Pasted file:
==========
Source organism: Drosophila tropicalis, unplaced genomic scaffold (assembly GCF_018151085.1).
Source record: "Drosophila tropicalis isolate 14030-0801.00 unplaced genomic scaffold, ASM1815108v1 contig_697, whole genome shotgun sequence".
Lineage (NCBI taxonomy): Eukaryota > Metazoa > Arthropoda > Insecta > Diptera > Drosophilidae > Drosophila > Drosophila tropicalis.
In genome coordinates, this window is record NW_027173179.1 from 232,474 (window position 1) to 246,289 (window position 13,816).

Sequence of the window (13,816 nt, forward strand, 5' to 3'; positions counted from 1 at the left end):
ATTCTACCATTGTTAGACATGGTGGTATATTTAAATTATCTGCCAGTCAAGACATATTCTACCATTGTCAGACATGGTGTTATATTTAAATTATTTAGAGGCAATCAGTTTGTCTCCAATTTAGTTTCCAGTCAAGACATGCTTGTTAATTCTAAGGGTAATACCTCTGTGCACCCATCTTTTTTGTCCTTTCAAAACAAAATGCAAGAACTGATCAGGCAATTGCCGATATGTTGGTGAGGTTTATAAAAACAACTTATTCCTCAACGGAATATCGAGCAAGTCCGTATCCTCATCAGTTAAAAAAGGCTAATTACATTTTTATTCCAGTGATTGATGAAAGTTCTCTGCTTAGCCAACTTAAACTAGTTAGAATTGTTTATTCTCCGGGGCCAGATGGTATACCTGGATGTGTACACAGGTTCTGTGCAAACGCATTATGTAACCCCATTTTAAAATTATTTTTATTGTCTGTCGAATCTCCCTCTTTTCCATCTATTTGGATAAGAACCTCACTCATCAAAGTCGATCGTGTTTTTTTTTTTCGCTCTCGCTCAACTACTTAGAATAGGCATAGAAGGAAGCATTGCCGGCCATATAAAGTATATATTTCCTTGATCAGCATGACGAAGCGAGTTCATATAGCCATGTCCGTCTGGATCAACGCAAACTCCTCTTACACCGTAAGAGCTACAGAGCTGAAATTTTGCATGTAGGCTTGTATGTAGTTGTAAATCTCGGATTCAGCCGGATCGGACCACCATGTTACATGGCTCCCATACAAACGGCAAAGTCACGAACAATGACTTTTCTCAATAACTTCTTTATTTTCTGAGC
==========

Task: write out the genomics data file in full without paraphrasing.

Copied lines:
Source organism: Drosophila tropicalis, unplaced genomic scaffold (assembly GCF_018151085.1).
Source record: "Drosophila tropicalis isolate 14030-0801.00 unplaced genomic scaffold, ASM1815108v1 contig_697, whole genome shotgun sequence".
Lineage (NCBI taxonomy): Eukaryota > Metazoa > Arthropoda > Insecta > Diptera > Drosophilidae > Drosophila > Drosophila tropicalis.
In genome coordinates, this window is record NW_027173179.1 from 232,474 (window position 1) to 246,289 (window position 13,816).

Sequence of the window (13,816 nt, forward strand, 5' to 3'; positions counted from 1 at the left end):
ATTCTACCATTGTTAGACATGGTGGTATATTTAAATTATCTGCCAGTCAAGACATATTCTACCATTGTCAGACATGGTGTTATATTTAAATTATTTAGAGGCAATCAGTTTGTCTCCAATTTAGTTTCCAGTCAAGACATGCTTGTTAATTCTAAGGGTAATACCTCTGTGCACCCATCTTTTTTGTCCTTTCAAAACAAAATGCAAGAACTGATCAGGCAATTGCCGATATGTTGGTGAGGTTTATAAAAACAACTTATTCCTCAACGGAATATCGAGCAAGTCCGTATCCTCATCAGTTAAAAAAGGCTAATTACATTTTTATTCCAGTGATTGATGAAAGTTCTCTGCTTAGCCAACTTAAACTAGTTAGAATTGTTTATTCTCCGGGGCCAGATGGTATACCTGGATGTGTACACAGGTTCTGTGCAAACGCATTATGTAACCCCATTTTAAAATTATTTTTATTGTCTGTCGAATCTCCCTCTTTTCCATCTATTTGGATAAGAACCTCACTCATCAAAGTCGATCGTGTTTTTTTTTTTCGCTCTCGCTCAACTACTTAGAATAGGCATAGAAGGAAGCATTGCCGGCCATATAAAGTATATATTTCCTTGATCAGCATGACGAAGCGAGTTCATATAGCCATGTCCGTCTGGATCAACGCAAACTCCTCTTACACCGTAAGAGCTACAGAGCTGAAATTTTGCATGTAGGCTTGTATGTAGTTGTAAATCTCGGATTCAGCCGGATCGGACCACCATGTTACATGGCTCCCATACAAACGGCAAAGTCACGAACAATGACTTTTCTCAATAACTTCTTTATTTTCTGAGC